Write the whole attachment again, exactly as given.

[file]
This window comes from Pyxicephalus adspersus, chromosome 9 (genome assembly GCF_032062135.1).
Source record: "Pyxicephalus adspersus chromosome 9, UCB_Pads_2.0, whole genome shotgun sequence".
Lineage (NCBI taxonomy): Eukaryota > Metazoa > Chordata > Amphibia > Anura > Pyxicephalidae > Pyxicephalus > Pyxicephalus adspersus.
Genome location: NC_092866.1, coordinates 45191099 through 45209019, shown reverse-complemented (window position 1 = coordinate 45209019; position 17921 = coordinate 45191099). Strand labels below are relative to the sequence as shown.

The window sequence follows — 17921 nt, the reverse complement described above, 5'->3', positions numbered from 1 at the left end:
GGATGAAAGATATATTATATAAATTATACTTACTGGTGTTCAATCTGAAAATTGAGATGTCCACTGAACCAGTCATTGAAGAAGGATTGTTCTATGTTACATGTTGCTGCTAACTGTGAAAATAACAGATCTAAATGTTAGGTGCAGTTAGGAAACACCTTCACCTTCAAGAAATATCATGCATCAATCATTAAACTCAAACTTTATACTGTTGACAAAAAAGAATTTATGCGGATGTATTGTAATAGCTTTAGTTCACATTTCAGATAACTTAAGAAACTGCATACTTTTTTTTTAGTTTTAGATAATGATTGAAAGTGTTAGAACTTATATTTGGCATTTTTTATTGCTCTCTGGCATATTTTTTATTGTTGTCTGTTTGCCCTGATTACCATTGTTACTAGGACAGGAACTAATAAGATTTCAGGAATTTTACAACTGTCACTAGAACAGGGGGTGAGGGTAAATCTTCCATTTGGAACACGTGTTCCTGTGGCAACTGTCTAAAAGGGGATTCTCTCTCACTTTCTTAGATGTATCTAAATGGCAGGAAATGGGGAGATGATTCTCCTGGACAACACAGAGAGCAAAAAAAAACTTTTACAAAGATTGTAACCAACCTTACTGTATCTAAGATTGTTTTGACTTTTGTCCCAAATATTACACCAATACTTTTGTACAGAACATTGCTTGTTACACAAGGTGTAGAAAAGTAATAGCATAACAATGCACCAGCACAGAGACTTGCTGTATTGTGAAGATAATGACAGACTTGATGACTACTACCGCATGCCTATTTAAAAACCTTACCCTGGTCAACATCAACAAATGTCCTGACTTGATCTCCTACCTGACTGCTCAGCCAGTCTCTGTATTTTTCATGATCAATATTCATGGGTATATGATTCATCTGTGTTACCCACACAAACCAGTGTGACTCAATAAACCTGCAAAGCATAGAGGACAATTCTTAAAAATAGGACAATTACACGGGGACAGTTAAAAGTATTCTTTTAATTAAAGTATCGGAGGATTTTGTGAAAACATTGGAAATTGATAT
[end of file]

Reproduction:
This window comes from Pyxicephalus adspersus, chromosome 9 (genome assembly GCF_032062135.1).
Source record: "Pyxicephalus adspersus chromosome 9, UCB_Pads_2.0, whole genome shotgun sequence".
Lineage (NCBI taxonomy): Eukaryota > Metazoa > Chordata > Amphibia > Anura > Pyxicephalidae > Pyxicephalus > Pyxicephalus adspersus.
Genome location: NC_092866.1, coordinates 45191099 through 45209019, shown reverse-complemented (window position 1 = coordinate 45209019; position 17921 = coordinate 45191099). Strand labels below are relative to the sequence as shown.

The window sequence follows — 17921 nt, the reverse complement described above, 5'->3', positions numbered from 1 at the left end:
GGATGAAAGATATATTATATAAATTATACTTACTGGTGTTCAATCTGAAAATTGAGATGTCCACTGAACCAGTCATTGAAGAAGGATTGTTCTATGTTACATGTTGCTGCTAACTGTGAAAATAACAGATCTAAATGTTAGGTGCAGTTAGGAAACACCTTCACCTTCAAGAAATATCATGCATCAATCATTAAACTCAAACTTTATACTGTTGACAAAAAAGAATTTATGCGGATGTATTGTAATAGCTTTAGTTCACATTTCAGATAACTTAAGAAACTGCATACTTTTTTTTTAGTTTTAGATAATGATTGAAAGTGTTAGAACTTATATTTGGCATTTTTTATTGCTCTCTGGCATATTTTTTATTGTTGTCTGTTTGCCCTGATTACCATTGTTACTAGGACAGGAACTAATAAGATTTCAGGAATTTTACAACTGTCACTAGAACAGGGGGTGAGGGTAAATCTTCCATTTGGAACACGTGTTCCTGTGGCAACTGTCTAAAAGGGGATTCTCTCTCACTTTCTTAGATGTATCTAAATGGCAGGAAATGGGGAGATGATTCTCCTGGACAACACAGAGAGCAAAAAAAAACTTTTACAAAGATTGTAACCAACCTTACTGTATCTAAGATTGTTTTGACTTTTGTCCCAAATATTACACCAATACTTTTGTACAGAACATTGCTTGTTACACAAGGTGTAGAAAAGTAATAGCATAACAATGCACCAGCACAGAGACTTGCTGTATTGTGAAGATAATGACAGACTTGATGACTACTACCGCATGCCTATTTAAAAACCTTACCCTGGTCAACATCAACAAATGTCCTGACTTGATCTCCTACCTGACTGCTCAGCCAGTCTCTGTATTTTTCATGATCAATATTCATGGGTATATGATTCATCTGTGTTACCCACACAAACCAGTGTGACTCAATAAACCTGCAAAGCATAGAGGACAATTCTTAAAAATAGGACAATTACACGGGGACAGTTAAAAGTATTCTTTTAATTAAAGTATCGGAGGATTTTGTGAAAACATTGGAAATTGATAT